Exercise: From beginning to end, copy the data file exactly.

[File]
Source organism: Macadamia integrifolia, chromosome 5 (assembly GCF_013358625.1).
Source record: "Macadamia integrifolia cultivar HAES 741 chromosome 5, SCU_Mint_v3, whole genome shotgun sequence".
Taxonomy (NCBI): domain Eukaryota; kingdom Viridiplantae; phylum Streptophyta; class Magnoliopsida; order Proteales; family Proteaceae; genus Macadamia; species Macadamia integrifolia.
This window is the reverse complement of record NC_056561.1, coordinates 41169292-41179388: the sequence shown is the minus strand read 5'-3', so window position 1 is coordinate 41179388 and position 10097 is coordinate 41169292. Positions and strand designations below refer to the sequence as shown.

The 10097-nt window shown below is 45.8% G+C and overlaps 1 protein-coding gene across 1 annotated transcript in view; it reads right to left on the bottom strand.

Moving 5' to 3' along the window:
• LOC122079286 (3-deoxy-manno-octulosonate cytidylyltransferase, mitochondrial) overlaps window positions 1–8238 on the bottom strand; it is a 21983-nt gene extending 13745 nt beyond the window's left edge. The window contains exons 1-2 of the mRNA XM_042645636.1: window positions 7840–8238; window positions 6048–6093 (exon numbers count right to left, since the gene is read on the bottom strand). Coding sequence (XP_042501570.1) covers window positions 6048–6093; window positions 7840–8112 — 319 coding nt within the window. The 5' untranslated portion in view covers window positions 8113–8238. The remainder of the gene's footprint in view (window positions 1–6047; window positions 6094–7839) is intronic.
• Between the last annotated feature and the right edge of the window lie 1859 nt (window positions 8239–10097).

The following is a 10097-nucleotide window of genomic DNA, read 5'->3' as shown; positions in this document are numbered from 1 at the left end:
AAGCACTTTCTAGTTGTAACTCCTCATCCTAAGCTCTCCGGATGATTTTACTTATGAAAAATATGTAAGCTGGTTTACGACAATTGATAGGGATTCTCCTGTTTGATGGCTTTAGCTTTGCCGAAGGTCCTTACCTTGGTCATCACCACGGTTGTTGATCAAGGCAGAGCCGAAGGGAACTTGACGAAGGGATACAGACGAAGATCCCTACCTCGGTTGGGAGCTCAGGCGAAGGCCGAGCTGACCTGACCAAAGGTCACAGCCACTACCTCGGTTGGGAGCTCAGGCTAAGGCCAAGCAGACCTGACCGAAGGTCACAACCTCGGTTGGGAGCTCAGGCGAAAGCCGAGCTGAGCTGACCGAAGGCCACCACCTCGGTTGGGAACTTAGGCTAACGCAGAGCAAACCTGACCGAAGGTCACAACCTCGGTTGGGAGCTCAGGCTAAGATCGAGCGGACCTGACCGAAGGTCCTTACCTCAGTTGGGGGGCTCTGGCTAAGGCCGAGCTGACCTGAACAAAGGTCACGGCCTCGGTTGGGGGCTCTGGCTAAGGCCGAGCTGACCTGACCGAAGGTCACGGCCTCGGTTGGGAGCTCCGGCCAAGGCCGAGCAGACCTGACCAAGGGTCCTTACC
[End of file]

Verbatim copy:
Source organism: Macadamia integrifolia, chromosome 5 (assembly GCF_013358625.1).
Source record: "Macadamia integrifolia cultivar HAES 741 chromosome 5, SCU_Mint_v3, whole genome shotgun sequence".
Taxonomy (NCBI): domain Eukaryota; kingdom Viridiplantae; phylum Streptophyta; class Magnoliopsida; order Proteales; family Proteaceae; genus Macadamia; species Macadamia integrifolia.
This window is the reverse complement of record NC_056561.1, coordinates 41169292-41179388: the sequence shown is the minus strand read 5'-3', so window position 1 is coordinate 41179388 and position 10097 is coordinate 41169292. Positions and strand designations below refer to the sequence as shown.

The 10097-nt window shown below is 45.8% G+C and overlaps 1 protein-coding gene across 1 annotated transcript in view; it reads right to left on the bottom strand.

Moving 5' to 3' along the window:
• LOC122079286 (3-deoxy-manno-octulosonate cytidylyltransferase, mitochondrial) overlaps window positions 1–8238 on the bottom strand; it is a 21983-nt gene extending 13745 nt beyond the window's left edge. The window contains exons 1-2 of the mRNA XM_042645636.1: window positions 7840–8238; window positions 6048–6093 (exon numbers count right to left, since the gene is read on the bottom strand). Coding sequence (XP_042501570.1) covers window positions 6048–6093; window positions 7840–8112 — 319 coding nt within the window. The 5' untranslated portion in view covers window positions 8113–8238. The remainder of the gene's footprint in view (window positions 1–6047; window positions 6094–7839) is intronic.
• Between the last annotated feature and the right edge of the window lie 1859 nt (window positions 8239–10097).

The following is a 10097-nucleotide window of genomic DNA, read 5'->3' as shown; positions in this document are numbered from 1 at the left end:
AAGCACTTTCTAGTTGTAACTCCTCATCCTAAGCTCTCCGGATGATTTTACTTATGAAAAATATGTAAGCTGGTTTACGACAATTGATAGGGATTCTCCTGTTTGATGGCTTTAGCTTTGCCGAAGGTCCTTACCTTGGTCATCACCACGGTTGTTGATCAAGGCAGAGCCGAAGGGAACTTGACGAAGGGATACAGACGAAGATCCCTACCTCGGTTGGGAGCTCAGGCGAAGGCCGAGCTGACCTGACCAAAGGTCACAGCCACTACCTCGGTTGGGAGCTCAGGCTAAGGCCAAGCAGACCTGACCGAAGGTCACAACCTCGGTTGGGAGCTCAGGCGAAAGCCGAGCTGAGCTGACCGAAGGCCACCACCTCGGTTGGGAACTTAGGCTAACGCAGAGCAAACCTGACCGAAGGTCACAACCTCGGTTGGGAGCTCAGGCTAAGATCGAGCGGACCTGACCGAAGGTCCTTACCTCAGTTGGGGGGCTCTGGCTAAGGCCGAGCTGACCTGAACAAAGGTCACGGCCTCGGTTGGGGGCTCTGGCTAAGGCCGAGCTGACCTGACCGAAGGTCACGGCCTCGGTTGGGAGCTCCGGCCAAGGCCGAGCAGACCTGACCAAGGGTCCTTACC